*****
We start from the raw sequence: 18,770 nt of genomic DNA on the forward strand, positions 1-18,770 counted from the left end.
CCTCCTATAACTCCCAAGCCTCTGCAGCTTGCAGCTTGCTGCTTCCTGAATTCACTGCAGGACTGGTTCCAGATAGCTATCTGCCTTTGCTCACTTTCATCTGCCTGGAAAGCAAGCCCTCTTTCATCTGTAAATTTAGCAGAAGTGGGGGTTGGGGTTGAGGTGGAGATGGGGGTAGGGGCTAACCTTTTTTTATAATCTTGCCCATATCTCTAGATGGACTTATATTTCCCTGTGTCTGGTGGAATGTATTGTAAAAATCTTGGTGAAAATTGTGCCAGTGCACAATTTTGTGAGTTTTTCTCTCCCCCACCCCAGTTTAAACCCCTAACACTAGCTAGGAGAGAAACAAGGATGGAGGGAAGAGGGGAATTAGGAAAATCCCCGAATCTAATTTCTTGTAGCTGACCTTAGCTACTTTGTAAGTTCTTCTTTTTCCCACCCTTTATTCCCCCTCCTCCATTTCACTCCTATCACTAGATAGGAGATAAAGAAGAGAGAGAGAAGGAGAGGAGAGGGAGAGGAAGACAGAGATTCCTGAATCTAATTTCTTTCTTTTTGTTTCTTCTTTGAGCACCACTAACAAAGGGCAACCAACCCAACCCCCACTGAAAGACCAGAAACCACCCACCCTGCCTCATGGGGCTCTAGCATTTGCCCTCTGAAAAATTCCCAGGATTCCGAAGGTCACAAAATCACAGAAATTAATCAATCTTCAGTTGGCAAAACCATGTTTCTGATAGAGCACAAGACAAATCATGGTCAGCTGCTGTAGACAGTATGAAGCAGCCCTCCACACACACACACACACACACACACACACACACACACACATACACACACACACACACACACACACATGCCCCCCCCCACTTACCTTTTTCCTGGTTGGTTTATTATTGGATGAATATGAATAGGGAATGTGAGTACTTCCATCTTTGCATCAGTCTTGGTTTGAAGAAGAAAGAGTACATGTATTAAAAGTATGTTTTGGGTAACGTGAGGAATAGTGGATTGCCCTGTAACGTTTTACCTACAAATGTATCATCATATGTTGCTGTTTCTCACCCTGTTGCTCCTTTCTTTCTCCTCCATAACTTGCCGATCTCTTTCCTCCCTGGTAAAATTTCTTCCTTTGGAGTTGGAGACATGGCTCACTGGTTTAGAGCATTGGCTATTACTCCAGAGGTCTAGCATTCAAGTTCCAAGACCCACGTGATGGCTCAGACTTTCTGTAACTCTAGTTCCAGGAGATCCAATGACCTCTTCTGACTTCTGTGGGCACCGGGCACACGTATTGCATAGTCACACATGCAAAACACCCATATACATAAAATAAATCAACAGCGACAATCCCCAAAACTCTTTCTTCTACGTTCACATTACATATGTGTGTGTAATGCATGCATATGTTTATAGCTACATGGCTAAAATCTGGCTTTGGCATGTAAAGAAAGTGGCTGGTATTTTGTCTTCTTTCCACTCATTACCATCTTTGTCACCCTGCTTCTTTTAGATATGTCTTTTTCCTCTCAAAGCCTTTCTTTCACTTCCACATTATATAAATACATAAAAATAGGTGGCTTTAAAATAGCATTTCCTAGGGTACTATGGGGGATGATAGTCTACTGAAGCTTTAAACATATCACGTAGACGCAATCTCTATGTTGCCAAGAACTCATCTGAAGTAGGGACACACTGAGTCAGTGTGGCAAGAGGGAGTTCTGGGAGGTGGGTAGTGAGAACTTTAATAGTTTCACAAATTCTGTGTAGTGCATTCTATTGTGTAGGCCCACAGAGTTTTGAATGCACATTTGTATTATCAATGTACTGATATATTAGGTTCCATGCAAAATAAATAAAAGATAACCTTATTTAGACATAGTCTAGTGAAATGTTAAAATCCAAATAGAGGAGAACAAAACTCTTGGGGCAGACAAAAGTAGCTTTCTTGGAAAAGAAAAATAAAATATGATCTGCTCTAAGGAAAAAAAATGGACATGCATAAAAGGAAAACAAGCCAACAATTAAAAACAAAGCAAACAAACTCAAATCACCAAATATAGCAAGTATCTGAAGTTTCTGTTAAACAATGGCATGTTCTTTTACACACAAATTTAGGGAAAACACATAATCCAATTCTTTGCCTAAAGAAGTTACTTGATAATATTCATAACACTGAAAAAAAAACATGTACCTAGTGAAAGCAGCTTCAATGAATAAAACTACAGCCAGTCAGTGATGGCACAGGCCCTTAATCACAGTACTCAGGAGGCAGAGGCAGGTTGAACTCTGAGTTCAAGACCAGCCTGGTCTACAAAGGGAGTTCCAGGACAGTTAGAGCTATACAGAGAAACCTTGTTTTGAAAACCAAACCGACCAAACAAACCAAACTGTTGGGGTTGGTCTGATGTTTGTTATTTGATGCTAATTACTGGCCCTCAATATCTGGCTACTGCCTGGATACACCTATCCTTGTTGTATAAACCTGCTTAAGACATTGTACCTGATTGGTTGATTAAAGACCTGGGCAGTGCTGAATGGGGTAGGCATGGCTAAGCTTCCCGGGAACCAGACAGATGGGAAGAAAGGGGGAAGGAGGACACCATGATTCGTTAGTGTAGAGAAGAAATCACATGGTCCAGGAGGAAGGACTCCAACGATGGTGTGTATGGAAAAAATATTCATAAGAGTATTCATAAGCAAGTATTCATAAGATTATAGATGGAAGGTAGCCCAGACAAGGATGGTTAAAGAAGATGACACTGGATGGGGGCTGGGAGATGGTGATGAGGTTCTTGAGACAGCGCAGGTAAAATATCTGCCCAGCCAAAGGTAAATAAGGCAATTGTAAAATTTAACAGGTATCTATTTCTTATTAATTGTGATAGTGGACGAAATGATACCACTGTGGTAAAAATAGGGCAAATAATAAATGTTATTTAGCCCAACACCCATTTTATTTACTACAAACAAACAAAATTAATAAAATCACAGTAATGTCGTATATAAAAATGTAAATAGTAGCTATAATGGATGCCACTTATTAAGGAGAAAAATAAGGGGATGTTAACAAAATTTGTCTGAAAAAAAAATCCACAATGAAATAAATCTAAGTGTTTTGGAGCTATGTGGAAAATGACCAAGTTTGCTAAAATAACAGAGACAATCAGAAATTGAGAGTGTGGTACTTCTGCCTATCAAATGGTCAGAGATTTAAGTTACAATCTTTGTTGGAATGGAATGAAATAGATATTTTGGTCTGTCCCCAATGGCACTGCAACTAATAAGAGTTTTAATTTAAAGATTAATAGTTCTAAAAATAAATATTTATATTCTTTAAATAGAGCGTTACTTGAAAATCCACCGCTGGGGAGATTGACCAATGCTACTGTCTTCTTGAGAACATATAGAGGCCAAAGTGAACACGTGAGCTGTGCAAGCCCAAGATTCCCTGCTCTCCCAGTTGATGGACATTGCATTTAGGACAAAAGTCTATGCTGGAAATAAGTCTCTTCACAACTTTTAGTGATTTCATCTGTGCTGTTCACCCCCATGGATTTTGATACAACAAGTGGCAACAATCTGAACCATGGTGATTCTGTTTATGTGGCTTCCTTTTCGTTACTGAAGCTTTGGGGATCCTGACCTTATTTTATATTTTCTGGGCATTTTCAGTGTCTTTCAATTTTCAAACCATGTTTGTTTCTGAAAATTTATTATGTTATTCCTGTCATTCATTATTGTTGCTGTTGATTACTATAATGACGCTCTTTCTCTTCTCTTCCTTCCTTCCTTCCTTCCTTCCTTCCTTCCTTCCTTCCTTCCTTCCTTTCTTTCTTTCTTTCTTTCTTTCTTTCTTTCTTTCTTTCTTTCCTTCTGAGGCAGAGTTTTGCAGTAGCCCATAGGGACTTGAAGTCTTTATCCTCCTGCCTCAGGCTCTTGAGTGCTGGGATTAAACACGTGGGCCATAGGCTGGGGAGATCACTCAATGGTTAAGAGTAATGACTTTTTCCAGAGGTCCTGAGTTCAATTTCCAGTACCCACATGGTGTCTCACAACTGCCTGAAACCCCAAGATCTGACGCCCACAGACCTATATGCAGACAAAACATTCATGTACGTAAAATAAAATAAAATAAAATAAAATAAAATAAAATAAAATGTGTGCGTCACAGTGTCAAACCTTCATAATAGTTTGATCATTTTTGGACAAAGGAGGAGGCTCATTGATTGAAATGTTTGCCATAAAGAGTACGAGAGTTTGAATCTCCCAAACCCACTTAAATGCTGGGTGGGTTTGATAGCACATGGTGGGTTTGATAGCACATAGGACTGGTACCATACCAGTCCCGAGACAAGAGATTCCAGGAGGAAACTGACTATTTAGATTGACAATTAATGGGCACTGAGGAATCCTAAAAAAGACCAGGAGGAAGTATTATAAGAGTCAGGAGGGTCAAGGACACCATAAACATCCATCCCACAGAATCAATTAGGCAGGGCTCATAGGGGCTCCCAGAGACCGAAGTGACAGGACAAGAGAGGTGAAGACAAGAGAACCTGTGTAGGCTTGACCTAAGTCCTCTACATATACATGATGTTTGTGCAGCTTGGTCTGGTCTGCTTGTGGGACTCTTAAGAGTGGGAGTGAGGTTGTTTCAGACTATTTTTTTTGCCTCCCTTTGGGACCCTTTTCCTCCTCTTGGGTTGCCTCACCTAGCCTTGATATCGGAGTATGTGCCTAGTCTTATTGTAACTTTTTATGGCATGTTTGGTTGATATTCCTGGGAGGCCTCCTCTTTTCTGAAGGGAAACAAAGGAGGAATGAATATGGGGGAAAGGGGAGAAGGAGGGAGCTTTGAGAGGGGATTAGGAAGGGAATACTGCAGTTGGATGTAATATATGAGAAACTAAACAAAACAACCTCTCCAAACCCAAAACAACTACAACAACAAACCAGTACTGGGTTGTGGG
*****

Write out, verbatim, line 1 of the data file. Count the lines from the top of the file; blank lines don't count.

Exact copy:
We start from the raw sequence: 18,770 nt of genomic DNA on the forward strand, positions 1-18,770 counted from the left end.